I don't know much if anything about the Jian Gomeshi case, and I'm fortunate that I've never been the victim of a violent crime, but I found this to be an amazingly well-written piece on the complicated psychology of trauma and how people don't understand how and why victims process things the way they do in the aftermath of their attacks. Jackie Fuchs, aka Jackie Fox of the 1970's girl band The Runaways (who went public last year with her story of being raped by the band's manager) discusses What the Jian Gomeshi acquittal can teach us about victim blaming.
Like I said, I'm not knowledgable about this case so I can't say whether or not the acquittal was warranted, or if a serial rapist just got away with his crimes. But the idea of having been raped, then having to sit in a courtroom with your attacker just a few feet away and be ripped to shreds in front of everyone by a lawyer whose job isn't to defend the innocent, but to keep their client out of jail - guilty or not - must be beyond agonizing. Not to mention adding horrifying insult to an already decimating injury. And then to have to sit there and see them set free...I can't imagine what that must do to a person, both emotionally and psychologically. It's just beyond words. And that's on top of the trauma of the attack itself. No wonder victims are reluctant to come forward, or wait years to do so. Who wants to set themselves up to be victimized again?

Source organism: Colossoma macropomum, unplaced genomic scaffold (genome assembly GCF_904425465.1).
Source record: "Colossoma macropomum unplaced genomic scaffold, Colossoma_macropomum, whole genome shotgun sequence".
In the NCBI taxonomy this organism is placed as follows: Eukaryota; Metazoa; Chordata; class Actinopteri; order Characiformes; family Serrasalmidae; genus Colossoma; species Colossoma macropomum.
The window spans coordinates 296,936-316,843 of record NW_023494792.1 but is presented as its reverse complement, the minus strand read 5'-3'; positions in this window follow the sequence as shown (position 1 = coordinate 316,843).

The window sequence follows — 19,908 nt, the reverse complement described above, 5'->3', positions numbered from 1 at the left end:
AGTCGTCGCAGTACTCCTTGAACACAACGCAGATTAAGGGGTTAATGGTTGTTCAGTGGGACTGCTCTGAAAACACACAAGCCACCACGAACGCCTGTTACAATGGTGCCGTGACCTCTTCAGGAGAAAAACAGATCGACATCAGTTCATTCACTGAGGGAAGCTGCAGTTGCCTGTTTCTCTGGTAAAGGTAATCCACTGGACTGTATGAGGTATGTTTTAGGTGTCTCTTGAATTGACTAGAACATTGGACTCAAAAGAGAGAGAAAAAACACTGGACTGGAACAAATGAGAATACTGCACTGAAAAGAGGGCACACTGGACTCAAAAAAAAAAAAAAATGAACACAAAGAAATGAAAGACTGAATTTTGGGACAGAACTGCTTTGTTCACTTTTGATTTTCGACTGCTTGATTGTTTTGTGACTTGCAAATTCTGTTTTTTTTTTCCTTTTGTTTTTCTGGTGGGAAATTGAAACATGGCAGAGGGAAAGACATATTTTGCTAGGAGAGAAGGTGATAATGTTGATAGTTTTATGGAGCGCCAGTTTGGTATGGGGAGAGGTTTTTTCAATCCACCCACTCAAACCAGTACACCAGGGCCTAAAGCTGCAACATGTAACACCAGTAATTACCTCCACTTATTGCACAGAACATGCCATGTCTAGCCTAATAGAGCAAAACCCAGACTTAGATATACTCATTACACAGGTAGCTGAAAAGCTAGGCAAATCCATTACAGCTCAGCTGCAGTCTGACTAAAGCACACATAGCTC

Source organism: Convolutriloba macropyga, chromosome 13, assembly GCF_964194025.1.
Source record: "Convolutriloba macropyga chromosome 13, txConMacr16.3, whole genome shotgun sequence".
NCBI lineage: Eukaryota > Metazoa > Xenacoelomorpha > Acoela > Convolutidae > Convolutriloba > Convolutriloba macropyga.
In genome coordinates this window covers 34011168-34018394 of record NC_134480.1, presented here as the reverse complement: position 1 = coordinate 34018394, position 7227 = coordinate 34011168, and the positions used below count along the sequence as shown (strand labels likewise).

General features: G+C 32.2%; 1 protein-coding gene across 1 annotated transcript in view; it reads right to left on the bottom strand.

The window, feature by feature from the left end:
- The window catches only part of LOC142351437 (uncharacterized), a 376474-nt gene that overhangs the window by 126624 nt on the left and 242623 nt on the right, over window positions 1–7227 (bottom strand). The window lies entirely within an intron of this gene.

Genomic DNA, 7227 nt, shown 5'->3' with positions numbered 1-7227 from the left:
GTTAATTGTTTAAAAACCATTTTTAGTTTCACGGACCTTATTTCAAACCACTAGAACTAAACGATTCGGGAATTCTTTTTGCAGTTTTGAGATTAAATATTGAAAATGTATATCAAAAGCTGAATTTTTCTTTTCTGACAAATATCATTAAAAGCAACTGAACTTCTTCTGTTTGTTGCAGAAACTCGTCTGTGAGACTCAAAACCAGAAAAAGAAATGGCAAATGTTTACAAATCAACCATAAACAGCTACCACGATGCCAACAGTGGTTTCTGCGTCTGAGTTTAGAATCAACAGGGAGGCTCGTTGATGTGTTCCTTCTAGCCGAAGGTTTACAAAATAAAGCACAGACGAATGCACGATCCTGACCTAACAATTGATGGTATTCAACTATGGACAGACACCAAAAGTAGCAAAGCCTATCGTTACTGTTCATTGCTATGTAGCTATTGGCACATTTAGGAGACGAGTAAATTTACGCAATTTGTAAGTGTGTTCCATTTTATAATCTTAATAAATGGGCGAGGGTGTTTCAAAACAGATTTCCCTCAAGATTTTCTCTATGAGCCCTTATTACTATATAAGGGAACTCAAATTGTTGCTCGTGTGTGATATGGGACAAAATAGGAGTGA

Definitely take the time to read Jackie's post. It makes so many astute observations that I can't even begin to list them all here without just copying and pasting the whole thing. Really amazing stuff.
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